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Fact Sheet:
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Program Type: Faculty-led GPA Requirement: 2.5
Education Abroad Advisor: Mikaela Terry Language Prerequisite: None
Language of Instruction: English Fields of Study: Anthropology
Program Description:


Field Methods in Archaeology: Investigating Maya Civilization

NAU Department of Anthropology

Belize, Central America

 
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ABOUT THIS PROGRAM


Gain training in archaeological field and laboratory techniques, and immerse yourself in Belizean culture! In addition to the program's NAU affiliation, the course will also operate under the auspices of the Belize Valley Archaeological Reconnaissance (BVAR) Project (see www.BVAR.org). The BVAR project has been conducting archaeological research in Belize since 1988, with particular focus on the large ancient Maya cities of Cahal Pech, Baking Pot, Lower Dover and Xunantunich. Just as students in the past, you will have an opportunity to continue working at these large Maya sites in 2018.  Our investigations will include extensive excavations of large palaces and temples, the mapping and testing of prehistoric features and settlements, and the analyses of diverse cultural remains.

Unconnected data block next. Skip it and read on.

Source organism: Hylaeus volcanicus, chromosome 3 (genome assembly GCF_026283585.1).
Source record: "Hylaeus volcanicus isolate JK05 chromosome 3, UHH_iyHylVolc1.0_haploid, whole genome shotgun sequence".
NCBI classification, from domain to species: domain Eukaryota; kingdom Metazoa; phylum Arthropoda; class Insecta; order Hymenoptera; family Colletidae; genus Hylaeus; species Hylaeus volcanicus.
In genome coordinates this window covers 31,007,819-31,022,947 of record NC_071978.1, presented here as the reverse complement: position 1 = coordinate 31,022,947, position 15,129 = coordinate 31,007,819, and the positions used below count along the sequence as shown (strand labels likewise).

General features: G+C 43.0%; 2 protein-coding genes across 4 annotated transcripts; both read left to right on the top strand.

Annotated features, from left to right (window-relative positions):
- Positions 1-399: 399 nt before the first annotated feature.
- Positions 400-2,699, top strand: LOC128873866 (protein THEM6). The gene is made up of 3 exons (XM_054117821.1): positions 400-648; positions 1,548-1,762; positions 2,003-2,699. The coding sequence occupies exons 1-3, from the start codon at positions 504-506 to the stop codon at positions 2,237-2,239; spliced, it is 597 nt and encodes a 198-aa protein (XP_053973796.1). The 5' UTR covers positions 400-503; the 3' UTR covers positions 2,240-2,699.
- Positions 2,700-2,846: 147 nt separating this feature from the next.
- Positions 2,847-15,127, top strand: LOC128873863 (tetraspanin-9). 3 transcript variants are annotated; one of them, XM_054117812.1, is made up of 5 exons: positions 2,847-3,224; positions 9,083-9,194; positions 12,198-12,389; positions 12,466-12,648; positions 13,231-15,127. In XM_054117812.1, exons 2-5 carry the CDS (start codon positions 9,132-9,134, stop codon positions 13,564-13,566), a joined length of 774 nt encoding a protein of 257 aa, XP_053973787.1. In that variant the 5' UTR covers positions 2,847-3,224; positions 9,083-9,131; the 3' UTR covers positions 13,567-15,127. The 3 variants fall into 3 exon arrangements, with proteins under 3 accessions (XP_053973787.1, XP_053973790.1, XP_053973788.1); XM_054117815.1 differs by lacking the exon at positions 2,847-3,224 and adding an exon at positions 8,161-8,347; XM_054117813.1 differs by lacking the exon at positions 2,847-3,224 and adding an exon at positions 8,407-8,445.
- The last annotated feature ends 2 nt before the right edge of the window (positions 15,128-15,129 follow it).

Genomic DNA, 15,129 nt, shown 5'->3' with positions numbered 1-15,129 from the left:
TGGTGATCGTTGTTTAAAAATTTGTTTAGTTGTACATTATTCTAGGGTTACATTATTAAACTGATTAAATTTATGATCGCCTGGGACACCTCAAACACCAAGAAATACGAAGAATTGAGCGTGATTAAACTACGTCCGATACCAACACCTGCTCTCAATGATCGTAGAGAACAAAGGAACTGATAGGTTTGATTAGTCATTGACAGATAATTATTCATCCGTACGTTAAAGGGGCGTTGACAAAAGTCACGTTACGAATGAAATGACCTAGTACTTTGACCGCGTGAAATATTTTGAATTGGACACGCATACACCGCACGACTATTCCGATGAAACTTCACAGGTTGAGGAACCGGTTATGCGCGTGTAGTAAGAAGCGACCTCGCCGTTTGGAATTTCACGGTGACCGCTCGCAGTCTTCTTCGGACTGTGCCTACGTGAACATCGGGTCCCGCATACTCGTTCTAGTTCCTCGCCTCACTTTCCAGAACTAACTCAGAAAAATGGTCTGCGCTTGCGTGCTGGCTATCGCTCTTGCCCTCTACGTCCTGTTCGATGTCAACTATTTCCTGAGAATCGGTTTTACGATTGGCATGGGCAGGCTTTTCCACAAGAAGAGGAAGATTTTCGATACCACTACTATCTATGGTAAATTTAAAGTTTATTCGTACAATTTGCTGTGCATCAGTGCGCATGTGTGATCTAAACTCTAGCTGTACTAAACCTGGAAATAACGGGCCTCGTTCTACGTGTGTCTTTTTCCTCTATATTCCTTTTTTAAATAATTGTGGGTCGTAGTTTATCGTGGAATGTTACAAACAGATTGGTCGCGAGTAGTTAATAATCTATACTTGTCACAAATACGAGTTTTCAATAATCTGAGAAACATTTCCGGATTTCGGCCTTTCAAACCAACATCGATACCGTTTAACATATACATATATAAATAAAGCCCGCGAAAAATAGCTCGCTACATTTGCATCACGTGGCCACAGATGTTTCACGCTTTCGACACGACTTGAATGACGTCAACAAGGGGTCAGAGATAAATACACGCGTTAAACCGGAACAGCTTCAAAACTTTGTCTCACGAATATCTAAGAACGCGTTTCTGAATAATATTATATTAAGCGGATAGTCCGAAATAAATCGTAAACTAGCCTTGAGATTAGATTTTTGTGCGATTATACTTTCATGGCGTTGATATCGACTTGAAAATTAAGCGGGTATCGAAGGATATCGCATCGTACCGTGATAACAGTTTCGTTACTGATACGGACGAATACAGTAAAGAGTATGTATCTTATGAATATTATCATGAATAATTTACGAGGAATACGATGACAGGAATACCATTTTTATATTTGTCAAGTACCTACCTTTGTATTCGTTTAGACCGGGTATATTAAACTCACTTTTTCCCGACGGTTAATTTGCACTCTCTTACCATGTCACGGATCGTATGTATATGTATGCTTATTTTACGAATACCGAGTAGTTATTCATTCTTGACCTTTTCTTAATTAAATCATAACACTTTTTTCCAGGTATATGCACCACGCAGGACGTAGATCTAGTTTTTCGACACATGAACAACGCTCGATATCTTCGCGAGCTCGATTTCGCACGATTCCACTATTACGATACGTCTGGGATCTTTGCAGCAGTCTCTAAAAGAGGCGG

Working with several professional archaeologists from NAU, Baylor University, Penn State, and UNM, you will receive extensive training in excavation techniques, survey methods, and the recording/mapping of monumental and residential architecture. Regular laboratory work will include the processing, inventorying and the classifying of cultural remains recovered by our investigations. Additionally, you will receive some training on the analyses of ceramic and stone artifacts, as well as human and animal remains. Evening lectures will present an overview of ancient Maya civilization, and other special topics such as artifact analysis, archaeological survey methods, human osteology, and Maya ritual and religion.

NOTE * The program is divided into two sessions. The first session extends from May 26 to June 28, 2019.  Session 2 commences on June 30 and ends on July 28, 2019.  Students who decide to remain during the first week of July will have an opportunity to attend the 13th Annual Belize Archaeology Symposium. At this international conference, students will have a special opportunity to listen to world famous Maya archaeologists present on their most recent discoveries, and to place our own research within the context of ancient Maya civilization in Belize.

May 26: Students arrive and are met by program staff at Belize International Airport. We then